Washington, D.C., Fire and EMS Department Orders Bioterrorism Detection and Training Kits

The kits are capable of spot detection of anthrax, ricin toxin, botulinum toxin, plague and SEBs.

by / December 12, 2008

Washington, D.C. Fire and Emergency Medical Services (FEMS) has purchased five-agent bioterrorism detection kits from Universal Detection Technology. The kits are capable of spot detection of anthrax, ricin toxin, botulinum toxin, plague, and SEBs. The purchase order also includes kits that help train first responders in identitfying suspicious powders and handling them appropriately.

The District of Columbia Fire and Emergency Medical Services Department (FEMS) is an all-hazards agency providing emergency medical care and transportation (EMS), fire prevention, fire suppression, hazardous material response, and technical rescue services to residents and visitors in the District of Columbia. FEMS resources are deployed from 33 neighborhood fire stations and include 37 EMS transport units, 33 engine companies, 16 ladder trucks, three heavy-rescue squads, one hazardous materials unit, and one fire Boat Company. Seventeen of these transport units and 19 of these engine companies are staffed by paramedics providing advanced life support (ALS) care. FEMS responds to over 150,000 incidents a year, an average of 421 a day. FEMS also provides protection for special events that are unique to the nation's capital, such as major demonstrations and the upcoming Presidential Inauguration. In addition, FEMS provides fire and medical protection for Presidential motorcades and helicopter landings.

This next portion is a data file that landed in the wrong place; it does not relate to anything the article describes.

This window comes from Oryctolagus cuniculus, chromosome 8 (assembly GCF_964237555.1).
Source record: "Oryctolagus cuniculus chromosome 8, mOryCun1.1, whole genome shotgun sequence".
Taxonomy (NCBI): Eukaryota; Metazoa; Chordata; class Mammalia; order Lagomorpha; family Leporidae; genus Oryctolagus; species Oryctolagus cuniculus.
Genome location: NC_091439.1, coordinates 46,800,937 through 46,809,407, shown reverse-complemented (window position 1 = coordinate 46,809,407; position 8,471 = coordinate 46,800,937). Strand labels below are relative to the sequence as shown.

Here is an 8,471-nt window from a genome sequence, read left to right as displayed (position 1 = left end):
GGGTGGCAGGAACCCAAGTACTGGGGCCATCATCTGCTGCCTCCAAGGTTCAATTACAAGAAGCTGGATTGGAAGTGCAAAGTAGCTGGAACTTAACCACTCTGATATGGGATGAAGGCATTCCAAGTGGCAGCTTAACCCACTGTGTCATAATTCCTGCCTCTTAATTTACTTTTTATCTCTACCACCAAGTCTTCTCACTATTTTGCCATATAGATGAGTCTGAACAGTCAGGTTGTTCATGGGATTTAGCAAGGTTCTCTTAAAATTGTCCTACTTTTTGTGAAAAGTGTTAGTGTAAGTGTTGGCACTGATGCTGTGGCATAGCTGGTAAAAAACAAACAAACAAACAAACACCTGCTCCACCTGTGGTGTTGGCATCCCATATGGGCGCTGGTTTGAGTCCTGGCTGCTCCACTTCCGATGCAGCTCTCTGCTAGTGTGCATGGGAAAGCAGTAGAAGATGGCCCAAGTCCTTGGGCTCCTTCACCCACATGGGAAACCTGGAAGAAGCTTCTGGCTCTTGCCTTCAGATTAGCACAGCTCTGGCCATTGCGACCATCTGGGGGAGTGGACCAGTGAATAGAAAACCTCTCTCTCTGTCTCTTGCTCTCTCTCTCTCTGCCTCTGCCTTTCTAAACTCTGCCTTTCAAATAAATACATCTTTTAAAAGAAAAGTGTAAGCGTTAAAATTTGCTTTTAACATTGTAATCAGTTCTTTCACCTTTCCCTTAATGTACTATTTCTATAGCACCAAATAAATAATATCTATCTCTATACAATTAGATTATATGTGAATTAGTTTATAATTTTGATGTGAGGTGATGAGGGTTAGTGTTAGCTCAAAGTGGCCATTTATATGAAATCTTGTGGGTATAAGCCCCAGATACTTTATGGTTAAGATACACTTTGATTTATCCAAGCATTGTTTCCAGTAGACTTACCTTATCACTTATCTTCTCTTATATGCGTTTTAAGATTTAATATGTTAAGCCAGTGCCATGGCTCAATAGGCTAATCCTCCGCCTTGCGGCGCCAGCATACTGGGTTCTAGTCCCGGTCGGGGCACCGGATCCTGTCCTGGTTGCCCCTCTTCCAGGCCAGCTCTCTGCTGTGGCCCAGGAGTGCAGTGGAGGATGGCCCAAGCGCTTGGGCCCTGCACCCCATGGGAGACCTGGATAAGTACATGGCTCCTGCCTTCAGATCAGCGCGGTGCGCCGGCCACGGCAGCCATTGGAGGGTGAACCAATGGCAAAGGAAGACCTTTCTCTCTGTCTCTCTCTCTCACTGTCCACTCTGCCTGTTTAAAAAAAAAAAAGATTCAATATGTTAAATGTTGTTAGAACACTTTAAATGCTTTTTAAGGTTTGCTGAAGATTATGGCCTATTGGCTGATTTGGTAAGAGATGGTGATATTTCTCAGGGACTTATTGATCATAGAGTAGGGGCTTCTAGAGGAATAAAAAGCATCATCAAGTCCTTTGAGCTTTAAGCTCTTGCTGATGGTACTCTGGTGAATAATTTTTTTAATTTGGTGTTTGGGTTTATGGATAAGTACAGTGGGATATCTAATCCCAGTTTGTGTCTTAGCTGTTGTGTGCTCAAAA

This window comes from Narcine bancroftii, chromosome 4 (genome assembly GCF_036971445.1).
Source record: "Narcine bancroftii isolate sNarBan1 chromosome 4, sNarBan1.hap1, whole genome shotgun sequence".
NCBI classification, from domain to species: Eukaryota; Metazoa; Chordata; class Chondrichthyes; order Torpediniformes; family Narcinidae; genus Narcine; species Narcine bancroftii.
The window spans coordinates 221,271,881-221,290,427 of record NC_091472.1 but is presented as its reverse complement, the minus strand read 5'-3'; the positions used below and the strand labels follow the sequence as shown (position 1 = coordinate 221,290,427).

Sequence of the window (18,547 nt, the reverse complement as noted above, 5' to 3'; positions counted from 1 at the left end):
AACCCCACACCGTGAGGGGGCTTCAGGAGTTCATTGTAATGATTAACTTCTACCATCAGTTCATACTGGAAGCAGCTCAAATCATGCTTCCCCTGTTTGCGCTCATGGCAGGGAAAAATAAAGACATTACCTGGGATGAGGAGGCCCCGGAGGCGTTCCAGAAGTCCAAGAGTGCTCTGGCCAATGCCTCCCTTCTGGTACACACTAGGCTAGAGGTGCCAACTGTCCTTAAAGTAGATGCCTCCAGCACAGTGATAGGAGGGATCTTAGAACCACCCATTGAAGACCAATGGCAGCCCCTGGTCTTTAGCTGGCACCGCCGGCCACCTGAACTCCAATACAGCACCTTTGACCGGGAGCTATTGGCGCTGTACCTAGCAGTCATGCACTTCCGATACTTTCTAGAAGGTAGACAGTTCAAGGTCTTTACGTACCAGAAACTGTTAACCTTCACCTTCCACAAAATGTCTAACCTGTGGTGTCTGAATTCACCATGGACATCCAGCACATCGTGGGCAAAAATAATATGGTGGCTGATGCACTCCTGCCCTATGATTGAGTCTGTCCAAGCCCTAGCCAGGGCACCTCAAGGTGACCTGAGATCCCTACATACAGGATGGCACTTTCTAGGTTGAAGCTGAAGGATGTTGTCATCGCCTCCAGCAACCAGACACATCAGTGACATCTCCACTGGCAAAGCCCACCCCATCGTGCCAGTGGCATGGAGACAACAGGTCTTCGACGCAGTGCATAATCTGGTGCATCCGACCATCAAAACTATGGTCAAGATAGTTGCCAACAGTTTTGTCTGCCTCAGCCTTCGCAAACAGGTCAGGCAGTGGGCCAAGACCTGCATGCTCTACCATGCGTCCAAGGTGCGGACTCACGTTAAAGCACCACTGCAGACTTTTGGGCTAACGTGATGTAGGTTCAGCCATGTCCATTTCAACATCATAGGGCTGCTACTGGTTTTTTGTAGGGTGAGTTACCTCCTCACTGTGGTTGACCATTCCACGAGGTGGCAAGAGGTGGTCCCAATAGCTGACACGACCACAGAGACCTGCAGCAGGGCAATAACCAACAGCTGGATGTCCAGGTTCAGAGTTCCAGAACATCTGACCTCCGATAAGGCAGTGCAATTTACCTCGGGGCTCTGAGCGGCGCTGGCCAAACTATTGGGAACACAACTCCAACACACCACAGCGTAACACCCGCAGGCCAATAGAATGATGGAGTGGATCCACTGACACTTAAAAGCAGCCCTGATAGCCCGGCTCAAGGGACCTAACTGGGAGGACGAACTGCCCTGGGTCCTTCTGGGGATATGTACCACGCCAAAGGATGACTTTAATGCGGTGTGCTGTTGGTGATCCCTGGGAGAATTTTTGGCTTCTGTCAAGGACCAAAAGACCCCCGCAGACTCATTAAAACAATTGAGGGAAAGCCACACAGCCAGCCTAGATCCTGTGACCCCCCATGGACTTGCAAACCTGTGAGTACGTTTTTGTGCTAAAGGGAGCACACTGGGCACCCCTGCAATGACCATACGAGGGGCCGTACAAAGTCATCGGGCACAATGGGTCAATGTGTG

A report released earlier this month by the Commission on the Prevention of Weapons of Mass Destruction Proliferation and Terrorism said urgent security measures need to be taken soon or the world is likely to undergo an incident of terrorism using weapons of mass destruction within the next five years. "Unless the world community acts decisively and with great urgency, it is more likely than not that a weapon of mass destruction will be used in a terrorist attack somewhere in the world by the end of 2013," the report states in the opening sentence of the executive summary. The report also emphasizes the need of the new administration to prepare the nation against a future bioterrorist attack.

UNDT's anthrax detection equipment has been extensively used by first responders and private industry throughout the country. The equipment has been evaluated by the U.S. DOD as well as the United Kingdom military. The equipment's capacities include:

  • No cross-reactivity with near neighbor strains
  • No cross-reactivity to household powders
  • No set up time
  • No expensive reader needed
  • No decontamination requirements
  • No false positives
  • No false negatives
  • No hook effect